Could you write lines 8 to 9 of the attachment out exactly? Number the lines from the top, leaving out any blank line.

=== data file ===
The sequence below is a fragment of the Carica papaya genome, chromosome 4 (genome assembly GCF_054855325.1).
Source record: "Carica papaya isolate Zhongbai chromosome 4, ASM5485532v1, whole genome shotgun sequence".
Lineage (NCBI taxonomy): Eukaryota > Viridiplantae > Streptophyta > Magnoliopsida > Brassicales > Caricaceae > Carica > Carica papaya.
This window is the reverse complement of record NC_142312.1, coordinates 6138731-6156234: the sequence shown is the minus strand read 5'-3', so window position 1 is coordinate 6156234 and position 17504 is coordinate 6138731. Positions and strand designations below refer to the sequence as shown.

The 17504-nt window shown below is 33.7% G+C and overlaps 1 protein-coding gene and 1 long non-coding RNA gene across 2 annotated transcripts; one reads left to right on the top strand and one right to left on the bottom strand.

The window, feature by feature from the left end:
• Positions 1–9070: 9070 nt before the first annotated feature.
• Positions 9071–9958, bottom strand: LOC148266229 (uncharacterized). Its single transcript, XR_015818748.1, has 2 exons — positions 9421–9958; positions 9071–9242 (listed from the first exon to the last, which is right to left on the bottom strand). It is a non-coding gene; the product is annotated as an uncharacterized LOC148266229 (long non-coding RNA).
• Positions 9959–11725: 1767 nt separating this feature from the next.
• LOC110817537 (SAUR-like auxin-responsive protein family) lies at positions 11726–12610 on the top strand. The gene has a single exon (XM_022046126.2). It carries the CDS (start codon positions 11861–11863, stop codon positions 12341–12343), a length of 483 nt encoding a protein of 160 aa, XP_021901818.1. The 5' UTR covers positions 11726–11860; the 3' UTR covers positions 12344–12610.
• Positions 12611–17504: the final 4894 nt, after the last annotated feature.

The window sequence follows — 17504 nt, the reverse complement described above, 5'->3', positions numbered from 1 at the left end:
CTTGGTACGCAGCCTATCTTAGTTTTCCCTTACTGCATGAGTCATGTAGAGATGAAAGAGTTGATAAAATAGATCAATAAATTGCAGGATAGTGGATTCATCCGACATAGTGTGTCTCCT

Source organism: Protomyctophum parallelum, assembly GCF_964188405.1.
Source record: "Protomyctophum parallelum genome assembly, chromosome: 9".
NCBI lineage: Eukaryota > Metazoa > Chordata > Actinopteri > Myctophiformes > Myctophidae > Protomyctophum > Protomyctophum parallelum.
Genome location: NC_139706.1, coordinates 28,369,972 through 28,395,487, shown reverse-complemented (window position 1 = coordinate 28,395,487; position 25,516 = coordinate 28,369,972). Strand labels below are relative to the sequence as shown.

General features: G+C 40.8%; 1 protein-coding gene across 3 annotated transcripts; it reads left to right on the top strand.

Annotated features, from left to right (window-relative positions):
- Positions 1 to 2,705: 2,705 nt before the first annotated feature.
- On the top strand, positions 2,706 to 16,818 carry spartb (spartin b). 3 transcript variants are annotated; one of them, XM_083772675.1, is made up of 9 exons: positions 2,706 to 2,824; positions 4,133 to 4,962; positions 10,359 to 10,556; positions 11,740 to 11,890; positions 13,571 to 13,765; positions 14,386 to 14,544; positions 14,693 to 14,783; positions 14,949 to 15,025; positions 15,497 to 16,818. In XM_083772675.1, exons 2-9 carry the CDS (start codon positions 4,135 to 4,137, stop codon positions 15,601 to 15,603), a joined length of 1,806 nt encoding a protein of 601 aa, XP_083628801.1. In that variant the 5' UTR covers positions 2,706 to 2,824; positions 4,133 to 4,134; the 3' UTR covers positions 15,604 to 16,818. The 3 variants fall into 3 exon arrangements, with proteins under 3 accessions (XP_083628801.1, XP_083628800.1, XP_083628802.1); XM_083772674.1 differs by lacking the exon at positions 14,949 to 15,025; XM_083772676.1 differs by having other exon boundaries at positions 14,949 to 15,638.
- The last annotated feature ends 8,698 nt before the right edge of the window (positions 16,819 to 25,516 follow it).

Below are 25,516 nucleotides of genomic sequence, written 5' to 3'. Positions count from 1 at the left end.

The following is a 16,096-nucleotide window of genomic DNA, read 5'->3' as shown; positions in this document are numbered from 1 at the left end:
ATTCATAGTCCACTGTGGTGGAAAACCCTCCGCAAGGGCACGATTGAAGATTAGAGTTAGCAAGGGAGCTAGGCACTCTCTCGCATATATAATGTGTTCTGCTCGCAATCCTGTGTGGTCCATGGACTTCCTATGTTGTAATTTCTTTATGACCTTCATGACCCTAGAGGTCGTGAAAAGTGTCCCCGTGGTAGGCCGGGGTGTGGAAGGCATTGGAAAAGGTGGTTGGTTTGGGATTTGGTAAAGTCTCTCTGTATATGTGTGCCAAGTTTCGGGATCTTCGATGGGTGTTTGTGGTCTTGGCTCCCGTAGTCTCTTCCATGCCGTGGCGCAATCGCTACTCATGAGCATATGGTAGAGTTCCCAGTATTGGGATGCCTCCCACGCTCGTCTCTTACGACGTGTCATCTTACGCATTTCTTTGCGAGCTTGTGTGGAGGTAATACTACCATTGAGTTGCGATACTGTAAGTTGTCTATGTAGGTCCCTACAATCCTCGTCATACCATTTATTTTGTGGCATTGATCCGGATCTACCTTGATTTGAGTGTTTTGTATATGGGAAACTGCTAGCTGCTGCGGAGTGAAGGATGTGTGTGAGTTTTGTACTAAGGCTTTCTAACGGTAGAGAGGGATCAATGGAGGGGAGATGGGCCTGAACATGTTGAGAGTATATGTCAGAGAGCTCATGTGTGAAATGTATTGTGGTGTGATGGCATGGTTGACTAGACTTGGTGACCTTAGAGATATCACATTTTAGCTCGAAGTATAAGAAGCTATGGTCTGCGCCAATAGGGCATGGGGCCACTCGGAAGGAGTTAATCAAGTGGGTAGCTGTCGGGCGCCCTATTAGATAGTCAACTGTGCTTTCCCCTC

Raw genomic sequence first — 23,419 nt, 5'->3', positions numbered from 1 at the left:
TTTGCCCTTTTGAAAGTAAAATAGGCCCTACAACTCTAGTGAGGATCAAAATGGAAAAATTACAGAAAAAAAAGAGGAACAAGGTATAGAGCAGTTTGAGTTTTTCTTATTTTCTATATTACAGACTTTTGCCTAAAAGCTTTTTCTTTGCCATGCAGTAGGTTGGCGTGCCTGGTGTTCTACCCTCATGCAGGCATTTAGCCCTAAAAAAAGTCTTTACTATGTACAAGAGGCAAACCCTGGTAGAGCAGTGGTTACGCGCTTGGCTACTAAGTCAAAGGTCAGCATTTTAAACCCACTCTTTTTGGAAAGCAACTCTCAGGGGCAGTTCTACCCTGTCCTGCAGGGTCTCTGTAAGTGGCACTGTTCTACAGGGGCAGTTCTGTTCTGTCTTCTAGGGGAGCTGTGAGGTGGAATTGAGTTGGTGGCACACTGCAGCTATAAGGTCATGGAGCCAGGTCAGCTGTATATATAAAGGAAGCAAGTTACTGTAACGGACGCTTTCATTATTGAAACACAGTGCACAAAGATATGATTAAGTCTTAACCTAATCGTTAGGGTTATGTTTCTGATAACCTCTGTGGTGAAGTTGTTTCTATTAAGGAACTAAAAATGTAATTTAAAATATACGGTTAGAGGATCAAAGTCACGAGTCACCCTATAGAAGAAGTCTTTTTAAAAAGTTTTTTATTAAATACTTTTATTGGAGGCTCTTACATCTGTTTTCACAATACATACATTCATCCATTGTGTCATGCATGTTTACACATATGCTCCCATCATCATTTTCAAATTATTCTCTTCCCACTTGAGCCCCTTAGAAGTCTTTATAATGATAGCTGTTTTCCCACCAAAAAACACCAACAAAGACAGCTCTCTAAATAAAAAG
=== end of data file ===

• Positions 9071–9958, bottom strand: LOC148266229 (uncharacterized). Its single transcript, XR_015818748.1, has 2 exons — positions 9421–9958; positions 9071–9242 (listed from the first exon to the last, which is right to left on the bottom strand). It is a non-coding gene; the product is annotated as an uncharacterized LOC148266229 (long non-coding RNA).
• Positions 9959–11725: 1767 nt separating this feature from the next.